“The HJ maintained academies … designed to nurture future Nazi Party leaders and officers, only the most radical and devoted HJ members could expect to attend. The HJ also maintained several corps designed to develop future officers for the Wehrmacht and the SS.”

“There were a few members of the Hitler Youth who privately disagreed with Nazi ideologies. For instance, Hans Scholl, the brother of Sophie Scholl and one of the leading figures of the anti-Nazi resistance movement White Rose (Weiße Rose), was also a member of the Hitler Youth. This fact is emphasized in the film The White Rose which depicts how Scholl was able to resist Nazi Germany's ideology while being a member of the Nazi party's youth movement. The 1993 Thomas Carter film Swing Kids also focuses on this topic.”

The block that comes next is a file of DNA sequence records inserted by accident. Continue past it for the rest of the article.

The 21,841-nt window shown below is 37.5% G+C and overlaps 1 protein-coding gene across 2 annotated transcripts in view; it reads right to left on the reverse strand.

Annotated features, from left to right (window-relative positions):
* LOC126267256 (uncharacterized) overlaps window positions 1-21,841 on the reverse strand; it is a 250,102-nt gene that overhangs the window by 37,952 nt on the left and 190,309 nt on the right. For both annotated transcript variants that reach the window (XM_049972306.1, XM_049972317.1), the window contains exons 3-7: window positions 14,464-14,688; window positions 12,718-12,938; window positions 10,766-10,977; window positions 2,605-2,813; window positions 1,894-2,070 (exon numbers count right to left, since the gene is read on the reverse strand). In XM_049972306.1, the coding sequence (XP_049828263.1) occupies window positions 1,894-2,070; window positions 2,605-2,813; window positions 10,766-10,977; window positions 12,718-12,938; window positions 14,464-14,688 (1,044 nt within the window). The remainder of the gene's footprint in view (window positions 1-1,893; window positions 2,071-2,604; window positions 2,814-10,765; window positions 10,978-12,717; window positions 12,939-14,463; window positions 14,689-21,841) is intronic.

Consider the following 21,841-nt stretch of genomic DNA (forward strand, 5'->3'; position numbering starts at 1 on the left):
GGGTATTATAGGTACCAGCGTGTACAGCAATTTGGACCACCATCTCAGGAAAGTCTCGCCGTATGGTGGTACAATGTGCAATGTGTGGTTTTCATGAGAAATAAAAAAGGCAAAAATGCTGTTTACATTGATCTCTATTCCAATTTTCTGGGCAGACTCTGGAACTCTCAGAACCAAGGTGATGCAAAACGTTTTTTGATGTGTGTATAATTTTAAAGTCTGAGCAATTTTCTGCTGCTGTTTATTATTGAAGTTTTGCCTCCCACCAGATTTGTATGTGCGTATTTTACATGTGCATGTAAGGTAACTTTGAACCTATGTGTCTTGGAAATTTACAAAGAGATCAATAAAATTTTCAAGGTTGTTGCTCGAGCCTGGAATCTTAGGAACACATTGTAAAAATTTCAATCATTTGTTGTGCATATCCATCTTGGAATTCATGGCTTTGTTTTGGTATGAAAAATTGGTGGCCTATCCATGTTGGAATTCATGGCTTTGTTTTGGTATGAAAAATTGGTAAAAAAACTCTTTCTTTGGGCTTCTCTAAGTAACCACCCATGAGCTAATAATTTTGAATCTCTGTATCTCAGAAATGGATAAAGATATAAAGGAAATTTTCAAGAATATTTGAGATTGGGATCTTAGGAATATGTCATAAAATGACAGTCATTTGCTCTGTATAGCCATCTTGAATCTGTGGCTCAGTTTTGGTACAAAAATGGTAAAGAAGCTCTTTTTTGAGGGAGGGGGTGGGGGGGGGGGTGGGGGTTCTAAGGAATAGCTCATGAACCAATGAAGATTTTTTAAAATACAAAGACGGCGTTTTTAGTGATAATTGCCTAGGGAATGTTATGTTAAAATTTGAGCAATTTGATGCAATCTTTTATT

The last figure in this set is a German policeman, the “Ordnungspolizei” or Orpo (English: Order Police or Regular Police), the uniformed regular police force in Nazi Germany between 1936 and 1945. He comes with a choice of heads and either a steel helmet or the traditional German police shako cap. MiniArt recommends head part B8 should go under shako part B9. The only addition is his Walther P38 black leather holster. The Polizei figure also has a choice of arms. In both cases he’s wearing gloves but depending upon the pose, he can either be asking to see your papers (“Irhe papieren, bitte!”) as Cookie Sewell mentioned in a review, or telling passerbys to “move along now, there’s nothing here to see…”. With civilian vehicles like Tamiya's Citroen, Bronco's Opel, and others now available, our Polizei could just as readily be directing traffic.